Recently in India, the issue of women being prohibited from entering into religious places has gained much hype and attention. In April, Shankaracharya Swaroopanand, one of the priests with the highest level of authority over the Hindu temples, added even more fuel to the whole controversy with this statement: “the entry of women into the famous Shingnapur shrine, which is devoted to Lord Shani, will drive more rapes“.
The ban on the entry of women in religious spaces especially exists in Hinduism and Islam. The women are often barred from entering and even touching statues of certain gods in Hinduism such as Hanuman / Shani. In Islam, women are not allowed to preach and read ‘Namaaz’ (daily prayers at the Mosques), unlike the men of the families. The women in both the religions are, also, not allowed to preach or do any type of offering during their menstrual periods. They are also not allowed to touch the objects or even pass by the sacred spaces. All of this is guided by the societal notions of ‘purity and pollution’ and being ‘sacred or profane’. These practices create the grounds for religious discrimination against women. This therefore presents an entangling of religious and sexual discrimination.
The aforementioned practices and beliefs have existed in India and other parts of the world since time immemorial. However, all of this has gained much attention and become a controversial topic in the past few years. Trupti Desai, a female activist who belongs to one of the small organizations working for female empowerment “Bhumata Brigade” (located in Maharashtra) has taken on this age old tradition. It all started almost a year ago, when Trupti tried entering the Shani Shingnapur temple located in Ahmadnagar, Maharashtra. Her attempts to enter in protest later turned into a legal fight, with the Supreme Court ruling in favour of Trupti’s initiatives of equal access for women to entering into all religious public spaces. But her attempts have attracted criticisms and warnings from various religious fundamentalist groups and individuals such as the priest quoted above. Aside from this temple, Trupti has caused a stir at other locations such as the Haji Ali Dargah in Mumbai and Sabarimala temple in Kerala.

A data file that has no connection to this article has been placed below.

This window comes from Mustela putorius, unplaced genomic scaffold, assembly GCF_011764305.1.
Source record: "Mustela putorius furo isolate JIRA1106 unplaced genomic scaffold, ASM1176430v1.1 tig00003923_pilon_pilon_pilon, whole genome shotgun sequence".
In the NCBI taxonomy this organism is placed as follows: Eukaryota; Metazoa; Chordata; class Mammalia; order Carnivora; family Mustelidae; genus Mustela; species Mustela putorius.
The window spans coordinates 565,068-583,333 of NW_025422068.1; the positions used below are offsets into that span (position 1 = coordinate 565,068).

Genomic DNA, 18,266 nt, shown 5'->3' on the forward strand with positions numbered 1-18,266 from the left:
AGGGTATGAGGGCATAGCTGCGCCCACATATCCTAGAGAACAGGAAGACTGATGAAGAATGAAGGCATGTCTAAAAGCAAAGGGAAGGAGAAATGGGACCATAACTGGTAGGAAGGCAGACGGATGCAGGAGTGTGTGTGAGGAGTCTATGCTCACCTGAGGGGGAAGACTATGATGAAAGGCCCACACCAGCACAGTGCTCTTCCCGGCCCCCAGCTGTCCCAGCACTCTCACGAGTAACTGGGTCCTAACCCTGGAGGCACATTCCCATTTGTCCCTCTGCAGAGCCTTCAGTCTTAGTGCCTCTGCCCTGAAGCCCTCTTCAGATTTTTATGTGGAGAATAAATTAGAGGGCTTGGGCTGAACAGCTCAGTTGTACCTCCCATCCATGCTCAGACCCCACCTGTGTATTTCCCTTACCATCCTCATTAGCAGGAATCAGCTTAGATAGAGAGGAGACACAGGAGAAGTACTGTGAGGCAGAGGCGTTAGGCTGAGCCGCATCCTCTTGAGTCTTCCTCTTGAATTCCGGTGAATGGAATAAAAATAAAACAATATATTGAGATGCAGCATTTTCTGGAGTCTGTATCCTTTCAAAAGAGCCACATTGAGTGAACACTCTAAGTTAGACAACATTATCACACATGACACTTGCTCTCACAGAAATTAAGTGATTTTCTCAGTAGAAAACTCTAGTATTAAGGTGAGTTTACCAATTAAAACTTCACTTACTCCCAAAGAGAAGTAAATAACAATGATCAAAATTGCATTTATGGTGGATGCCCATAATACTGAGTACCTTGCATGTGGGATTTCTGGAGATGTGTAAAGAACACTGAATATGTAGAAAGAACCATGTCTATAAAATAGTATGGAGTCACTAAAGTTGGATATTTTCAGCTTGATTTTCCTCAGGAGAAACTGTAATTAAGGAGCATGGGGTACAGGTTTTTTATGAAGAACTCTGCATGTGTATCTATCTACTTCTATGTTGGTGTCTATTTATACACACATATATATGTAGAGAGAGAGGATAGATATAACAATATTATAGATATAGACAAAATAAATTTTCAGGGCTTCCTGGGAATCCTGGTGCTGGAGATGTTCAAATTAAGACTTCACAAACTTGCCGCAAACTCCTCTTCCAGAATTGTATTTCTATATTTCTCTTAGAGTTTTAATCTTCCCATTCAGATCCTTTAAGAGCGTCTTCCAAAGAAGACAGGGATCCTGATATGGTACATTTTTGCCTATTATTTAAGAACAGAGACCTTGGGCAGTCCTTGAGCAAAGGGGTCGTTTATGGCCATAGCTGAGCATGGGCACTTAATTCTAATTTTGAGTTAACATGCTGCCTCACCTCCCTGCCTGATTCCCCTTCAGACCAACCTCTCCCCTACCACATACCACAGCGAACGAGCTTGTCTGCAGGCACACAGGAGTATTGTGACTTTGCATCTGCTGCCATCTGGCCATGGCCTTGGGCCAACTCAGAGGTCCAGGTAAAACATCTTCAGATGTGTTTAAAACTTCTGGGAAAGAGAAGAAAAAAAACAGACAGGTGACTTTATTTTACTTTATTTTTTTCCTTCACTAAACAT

Trupti’s story actually demonstrates how when we put in the effort to fight for our rights and against inequality, it can lead to change. However, even after this, most women and their families belonging to both religions have still been following old tradition and have refrained from adopting the new practice, due to the superstitious belief that it will bring bad luck for them and their families.
In such a situation, the question that emerges is are the women subjecting themselves to oppressive practices? Also, are these practices decided by God, who is omnipotent and omnipresent, or are these the efforts of mankind in order to suppress women and create grounds for inequality? But one lesson which most definitely emerges is – if an ordinary woman like Trupti chooses to, she can fight age old tradition, and she can succeed.
All you ladies out there – start to say no, begin the fight and take a step forward!
The world is yours, and so is God…